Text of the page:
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Fed 100 – nominate early, nominate often

As we head rapidly toward the end of the year, it is that time to reflect on the year… and, by extension, nominations are open for the annual Fed 100 awards.

For those who don't know, the Fed 100s are Federal Computer Week's annual awards where we nominate 100 people in the government IT community who have gone above and beyond – truly made a difference.

Here is the link for making nominations.

The deadline is Dec. 21. In years past, we have often extended that deadline – so much for deadlines, right? But often we get people who wait until the last minute to make their nominations. (I can't understand that, he says with his tongue in his cheek.) This year, however, there will be no extensions. Yes, the event isn't until March, but there is a lot that has to happen between now and then – reviewing the nearly 1,000 nominations that come in each year, judging those nominations, verifying those decisions, and then writing up 100 profiles of the winners. It actually is amazing that it all gets done that quickly.

So… I know everybody is busy. But it is Thanksgiving week. It is going to be more quite. Take advantage of that time to do your nominations now. We all know how crazy December gets.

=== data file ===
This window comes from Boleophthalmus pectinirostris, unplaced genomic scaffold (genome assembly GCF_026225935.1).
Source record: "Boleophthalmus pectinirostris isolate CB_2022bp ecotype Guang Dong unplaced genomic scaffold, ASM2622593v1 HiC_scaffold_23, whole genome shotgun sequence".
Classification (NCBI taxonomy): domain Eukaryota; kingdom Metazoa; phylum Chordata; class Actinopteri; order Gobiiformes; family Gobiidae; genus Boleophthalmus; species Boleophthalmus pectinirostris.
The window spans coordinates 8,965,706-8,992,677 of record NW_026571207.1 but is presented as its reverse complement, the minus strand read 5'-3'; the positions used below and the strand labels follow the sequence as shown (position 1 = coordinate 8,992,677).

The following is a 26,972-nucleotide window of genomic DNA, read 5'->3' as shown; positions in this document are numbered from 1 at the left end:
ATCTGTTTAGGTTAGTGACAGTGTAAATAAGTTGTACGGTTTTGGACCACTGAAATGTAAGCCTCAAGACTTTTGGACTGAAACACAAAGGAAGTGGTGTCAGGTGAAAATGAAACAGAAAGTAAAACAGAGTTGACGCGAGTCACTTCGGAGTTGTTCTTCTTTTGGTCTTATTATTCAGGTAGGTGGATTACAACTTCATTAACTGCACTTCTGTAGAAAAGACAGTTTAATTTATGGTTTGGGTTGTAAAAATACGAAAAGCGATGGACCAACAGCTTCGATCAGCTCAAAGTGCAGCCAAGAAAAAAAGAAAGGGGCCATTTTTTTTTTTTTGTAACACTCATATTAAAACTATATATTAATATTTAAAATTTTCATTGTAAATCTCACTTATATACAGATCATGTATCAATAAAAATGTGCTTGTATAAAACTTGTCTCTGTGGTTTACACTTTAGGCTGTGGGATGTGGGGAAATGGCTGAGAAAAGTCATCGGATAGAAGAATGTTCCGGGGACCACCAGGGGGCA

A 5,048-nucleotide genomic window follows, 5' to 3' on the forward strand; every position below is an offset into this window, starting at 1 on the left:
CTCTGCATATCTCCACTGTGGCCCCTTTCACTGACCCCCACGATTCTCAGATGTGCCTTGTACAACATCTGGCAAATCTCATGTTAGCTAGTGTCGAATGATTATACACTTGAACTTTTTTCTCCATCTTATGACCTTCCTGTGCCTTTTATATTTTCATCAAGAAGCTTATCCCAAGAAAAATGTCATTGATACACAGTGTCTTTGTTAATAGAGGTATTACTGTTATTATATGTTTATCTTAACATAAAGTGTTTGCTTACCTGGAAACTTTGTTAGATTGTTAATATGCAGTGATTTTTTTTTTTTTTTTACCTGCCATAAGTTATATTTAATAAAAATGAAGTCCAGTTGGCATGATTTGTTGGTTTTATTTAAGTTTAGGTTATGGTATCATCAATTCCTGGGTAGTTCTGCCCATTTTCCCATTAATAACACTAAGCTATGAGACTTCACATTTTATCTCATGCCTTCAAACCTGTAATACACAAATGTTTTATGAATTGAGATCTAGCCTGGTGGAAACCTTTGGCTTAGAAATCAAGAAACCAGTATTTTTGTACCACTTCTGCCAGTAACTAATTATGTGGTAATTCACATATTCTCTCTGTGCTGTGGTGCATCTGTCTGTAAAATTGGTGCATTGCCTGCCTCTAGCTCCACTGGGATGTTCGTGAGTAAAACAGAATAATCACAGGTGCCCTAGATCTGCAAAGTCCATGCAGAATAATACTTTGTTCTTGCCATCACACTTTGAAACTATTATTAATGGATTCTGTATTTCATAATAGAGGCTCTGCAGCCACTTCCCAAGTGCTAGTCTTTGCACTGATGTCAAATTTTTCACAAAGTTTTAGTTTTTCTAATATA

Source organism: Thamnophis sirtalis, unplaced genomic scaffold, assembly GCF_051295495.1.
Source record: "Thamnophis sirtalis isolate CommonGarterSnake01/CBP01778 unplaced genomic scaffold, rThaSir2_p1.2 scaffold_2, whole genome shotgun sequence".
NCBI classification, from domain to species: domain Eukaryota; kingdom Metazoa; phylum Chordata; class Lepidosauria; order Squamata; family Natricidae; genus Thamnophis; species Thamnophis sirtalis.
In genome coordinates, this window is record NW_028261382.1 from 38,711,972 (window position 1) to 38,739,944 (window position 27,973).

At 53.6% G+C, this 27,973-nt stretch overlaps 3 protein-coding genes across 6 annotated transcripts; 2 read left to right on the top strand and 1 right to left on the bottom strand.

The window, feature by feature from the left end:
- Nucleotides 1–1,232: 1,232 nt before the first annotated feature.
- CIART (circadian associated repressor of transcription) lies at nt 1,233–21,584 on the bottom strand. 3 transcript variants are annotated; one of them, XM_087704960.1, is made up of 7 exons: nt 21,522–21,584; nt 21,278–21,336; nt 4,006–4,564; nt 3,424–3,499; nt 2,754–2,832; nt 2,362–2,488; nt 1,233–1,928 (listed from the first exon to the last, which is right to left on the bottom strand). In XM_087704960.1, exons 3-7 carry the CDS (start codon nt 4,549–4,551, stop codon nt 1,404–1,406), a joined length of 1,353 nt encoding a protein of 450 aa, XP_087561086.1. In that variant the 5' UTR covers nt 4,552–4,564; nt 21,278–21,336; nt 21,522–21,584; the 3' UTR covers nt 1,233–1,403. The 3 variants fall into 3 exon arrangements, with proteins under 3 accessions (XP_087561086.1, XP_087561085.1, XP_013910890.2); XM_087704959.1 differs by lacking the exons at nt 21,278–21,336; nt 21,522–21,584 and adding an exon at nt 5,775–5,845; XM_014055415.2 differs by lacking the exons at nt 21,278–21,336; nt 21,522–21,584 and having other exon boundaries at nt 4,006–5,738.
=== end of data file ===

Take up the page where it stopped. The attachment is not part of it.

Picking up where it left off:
Needless to say, the Fed 100 is an incredible honor. We had a judge last year – I can't identify the person because the judging is behind closed doors but this person has deservedly won many Fed 100s – anyway, we had a judge last year who was shocked at how competitive it is. This person said they had always had respect for the award, but they never really understood how competitive it was.

So honor those who are deserving.

Some tips from FCW editor in chief John Stein Monroe, coming from the editorial he wrote in the 11.14 issue. It provides some excellent guidance.

Get personal. Nominate an individual, not a project and not a team. Federal 100 winners are people who go above and beyond their daily responsibilities. They bring uncommon dedication or unique vision to their jobs. Projects are often successful because of several individuals' contributions, so why should this one person be recognized?

Think about impact. Many people do good work, but the award is not only for a job well done. It is for people who made a difference in how technology was bought, managed or used in 2005. If you are nominating someone for a successful program, describe the impact the nominee had on that program and the impact that program had on an agency or a community at large.

Don't get nostalgic. The Federal 100 is not a hall-of-fame award but a most-valuable-player award. It recognizes work accomplished, to a great extent, during a specific year. Given how long some government programs run, it can be difficult to decide when someone warrants an award. The deciding factor is impact. In some cases, an individual's major accomplishment is simply getting a procurement under way. In other cases, the impact comes once a project is complete.

Don't get sentimental. This is not a popularity contest. Occasionally, a person makes a big impact by pushing an unpopular agenda or by questioning conventional wisdom. People may not perceive their impact as positive, but it is felt all the same.

Nominate away!

Posted by Christopher Dorobek on Nov 18, 2005 at 12:15 PM


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